Now, my friends, I did not propose to preach a funeral sermon, but only to briefly show you in a very imperfect way why it seems to me very beautiful when an aged saint goes to his fathers in peace, and is buried in a good old age; why I would as soon grieve and break my heart as I look out over the ripened wheat which the reaper is gathering as to grieve and break my heart when I see an aged saint "coming to his grave in a full age, like as a shock of corn cometh in his season."

The leading dates in his life which occasions these remarks are these:

The Rev. James Aikman Carnahan was the descendent of Scotch-Irish ancestors who settled in Pennsylvania about 1740. His grandfather settled in Virginia and followed teaching. In 1790 his grandparents removed to Kentucky. He himself was born in Nicholas county, Kentucky, December 2, 1802, and died at Dayton, Indiana, January 19, 1879, in the 77th year of his age.

In September, 1817, he became a Christian and united With the Presbyterian church of Concord, Kentucky. He was then not quite 15 years old.

In 1818 his father removed to Davies county, Indiana, and cleared up a farm. In this hard work he was assisted by his son James three years. And the hard work matured him into a man of very remarkable physical strength.

In December, 1821, he began in earnest the attempt to realize the high destiny to which his parents had devoted him in baptism, and to which he had devoted himself when he was converted to God. With a view to preparing himself for the gospel ministry, at the time named—December, 1821—he began his studies in the academy of Livonia, Indiana, taught by the Rev. William W. Martin. He prosecuted there his studies with great vigor three years, and in January, 1825, placed himself under the instruction of the Rev. Dr. Blackburn and Prof. Butler at Louisville. He remained there a little more than a year, pursuing collegiate studies. In May, 1826, he went to Auburn, New York, and in September entered the Theological seminary, over which Dr. James Richards presided. He held this great preacher and theologian in the most profound veneration. For three years he remained in the seminary, not missing an exercise of any kind.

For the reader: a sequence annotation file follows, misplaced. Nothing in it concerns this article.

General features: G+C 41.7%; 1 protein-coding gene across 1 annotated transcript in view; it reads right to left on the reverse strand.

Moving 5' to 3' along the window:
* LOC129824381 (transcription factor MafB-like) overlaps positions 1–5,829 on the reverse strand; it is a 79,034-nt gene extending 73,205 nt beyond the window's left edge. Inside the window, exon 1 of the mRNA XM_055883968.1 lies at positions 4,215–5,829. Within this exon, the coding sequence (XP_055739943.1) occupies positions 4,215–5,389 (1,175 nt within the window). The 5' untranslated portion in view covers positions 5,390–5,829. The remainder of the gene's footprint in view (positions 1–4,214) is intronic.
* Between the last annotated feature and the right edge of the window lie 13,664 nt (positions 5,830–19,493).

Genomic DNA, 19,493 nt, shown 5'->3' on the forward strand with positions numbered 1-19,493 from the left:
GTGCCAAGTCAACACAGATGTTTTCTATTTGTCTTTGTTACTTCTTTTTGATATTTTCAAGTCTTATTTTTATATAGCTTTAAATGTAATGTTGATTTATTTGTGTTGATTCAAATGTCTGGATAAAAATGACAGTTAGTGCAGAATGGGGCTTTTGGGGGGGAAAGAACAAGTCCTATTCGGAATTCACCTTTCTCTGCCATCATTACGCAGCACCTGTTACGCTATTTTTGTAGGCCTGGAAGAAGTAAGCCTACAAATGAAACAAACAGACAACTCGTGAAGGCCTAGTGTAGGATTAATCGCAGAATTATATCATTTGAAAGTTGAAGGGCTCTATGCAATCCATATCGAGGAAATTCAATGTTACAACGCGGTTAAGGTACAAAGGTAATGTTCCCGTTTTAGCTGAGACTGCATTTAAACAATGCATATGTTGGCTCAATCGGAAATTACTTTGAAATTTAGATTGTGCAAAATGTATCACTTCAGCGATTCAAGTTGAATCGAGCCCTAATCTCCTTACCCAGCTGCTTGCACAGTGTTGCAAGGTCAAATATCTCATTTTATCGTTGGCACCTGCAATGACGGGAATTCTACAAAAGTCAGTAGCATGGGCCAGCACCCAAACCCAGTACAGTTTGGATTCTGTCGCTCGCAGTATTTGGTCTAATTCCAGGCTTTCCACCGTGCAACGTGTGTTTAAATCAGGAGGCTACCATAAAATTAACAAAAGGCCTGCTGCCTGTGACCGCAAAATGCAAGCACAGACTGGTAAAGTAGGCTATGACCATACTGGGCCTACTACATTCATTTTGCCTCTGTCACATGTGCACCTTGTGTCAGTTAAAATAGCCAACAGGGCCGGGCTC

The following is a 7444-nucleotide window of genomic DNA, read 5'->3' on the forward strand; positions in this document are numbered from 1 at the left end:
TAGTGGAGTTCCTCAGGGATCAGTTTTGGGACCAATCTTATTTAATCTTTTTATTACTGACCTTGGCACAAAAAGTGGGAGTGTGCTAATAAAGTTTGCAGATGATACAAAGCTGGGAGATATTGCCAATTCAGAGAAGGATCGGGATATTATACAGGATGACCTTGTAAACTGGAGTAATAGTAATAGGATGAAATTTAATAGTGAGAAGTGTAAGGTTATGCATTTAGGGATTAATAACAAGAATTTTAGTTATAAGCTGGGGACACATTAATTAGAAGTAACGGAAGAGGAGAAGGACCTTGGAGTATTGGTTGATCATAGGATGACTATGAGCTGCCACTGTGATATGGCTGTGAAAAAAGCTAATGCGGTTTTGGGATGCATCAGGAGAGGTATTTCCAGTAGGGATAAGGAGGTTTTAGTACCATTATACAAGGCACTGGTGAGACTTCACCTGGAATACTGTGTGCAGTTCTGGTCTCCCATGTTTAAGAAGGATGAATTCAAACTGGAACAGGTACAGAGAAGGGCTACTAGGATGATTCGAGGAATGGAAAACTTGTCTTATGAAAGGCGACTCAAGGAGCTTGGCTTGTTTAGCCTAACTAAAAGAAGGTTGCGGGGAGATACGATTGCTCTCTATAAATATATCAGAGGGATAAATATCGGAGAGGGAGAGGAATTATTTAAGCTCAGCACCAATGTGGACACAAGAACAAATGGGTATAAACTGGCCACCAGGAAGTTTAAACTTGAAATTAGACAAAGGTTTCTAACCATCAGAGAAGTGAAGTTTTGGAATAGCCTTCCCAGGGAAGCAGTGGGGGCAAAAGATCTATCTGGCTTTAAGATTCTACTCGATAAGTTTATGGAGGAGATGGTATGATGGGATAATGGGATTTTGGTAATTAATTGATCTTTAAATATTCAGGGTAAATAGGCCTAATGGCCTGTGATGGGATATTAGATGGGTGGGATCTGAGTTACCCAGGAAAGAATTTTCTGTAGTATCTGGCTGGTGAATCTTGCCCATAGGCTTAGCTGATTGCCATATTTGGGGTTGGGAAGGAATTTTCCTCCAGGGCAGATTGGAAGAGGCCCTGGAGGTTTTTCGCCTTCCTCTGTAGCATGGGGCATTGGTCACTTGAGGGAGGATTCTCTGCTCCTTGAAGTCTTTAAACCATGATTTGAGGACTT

July 1, 1829, he was licensed and also ordained, sine titulo, at East Geneva, New York, and at once returned to Indiana. He preached at various places in southern Indiana until November when he visited Crawfordsville and LaFayette. Having entered into an arrangement to supply the church at LaFayette, he returned to Davies county and on the 30th of January, 1830, was married to Miss Isabella Lynn of Livonia. The next day the young couple began their journey on horseback to LaFayette, a distance of about 150 miles.

He began his labors at LaFayette in February, 1830, and extended his missionary tours in one direction as far as Monticello where he had several members.